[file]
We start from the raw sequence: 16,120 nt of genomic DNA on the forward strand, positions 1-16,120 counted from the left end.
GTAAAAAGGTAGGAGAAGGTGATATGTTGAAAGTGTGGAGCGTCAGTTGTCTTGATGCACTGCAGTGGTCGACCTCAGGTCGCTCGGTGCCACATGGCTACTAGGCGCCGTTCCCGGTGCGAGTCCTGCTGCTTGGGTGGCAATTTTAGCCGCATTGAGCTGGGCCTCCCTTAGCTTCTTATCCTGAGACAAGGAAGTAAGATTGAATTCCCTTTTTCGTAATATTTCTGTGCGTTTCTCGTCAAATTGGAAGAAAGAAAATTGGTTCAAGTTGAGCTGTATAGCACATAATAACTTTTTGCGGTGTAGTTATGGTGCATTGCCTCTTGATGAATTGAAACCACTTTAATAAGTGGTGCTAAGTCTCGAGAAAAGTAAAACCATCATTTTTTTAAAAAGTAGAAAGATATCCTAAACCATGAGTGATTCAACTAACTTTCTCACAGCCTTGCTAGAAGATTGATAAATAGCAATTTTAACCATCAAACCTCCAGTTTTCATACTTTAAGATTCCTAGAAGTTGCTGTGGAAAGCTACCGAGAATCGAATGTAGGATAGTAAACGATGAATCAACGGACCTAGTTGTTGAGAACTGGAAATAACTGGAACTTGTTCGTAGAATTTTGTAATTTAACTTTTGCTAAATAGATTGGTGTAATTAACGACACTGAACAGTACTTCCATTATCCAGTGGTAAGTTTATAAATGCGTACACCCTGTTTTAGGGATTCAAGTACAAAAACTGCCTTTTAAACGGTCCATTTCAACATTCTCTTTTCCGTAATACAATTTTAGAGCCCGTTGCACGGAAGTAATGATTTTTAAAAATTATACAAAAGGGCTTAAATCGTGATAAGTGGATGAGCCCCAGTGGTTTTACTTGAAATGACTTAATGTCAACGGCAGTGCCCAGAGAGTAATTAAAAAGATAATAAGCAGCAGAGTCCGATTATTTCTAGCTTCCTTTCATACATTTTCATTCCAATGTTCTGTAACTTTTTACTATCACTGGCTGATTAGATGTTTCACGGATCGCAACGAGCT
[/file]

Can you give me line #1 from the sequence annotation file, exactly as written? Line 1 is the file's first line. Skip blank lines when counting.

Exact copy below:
We start from the raw sequence: 16,120 nt of genomic DNA on the forward strand, positions 1-16,120 counted from the left end.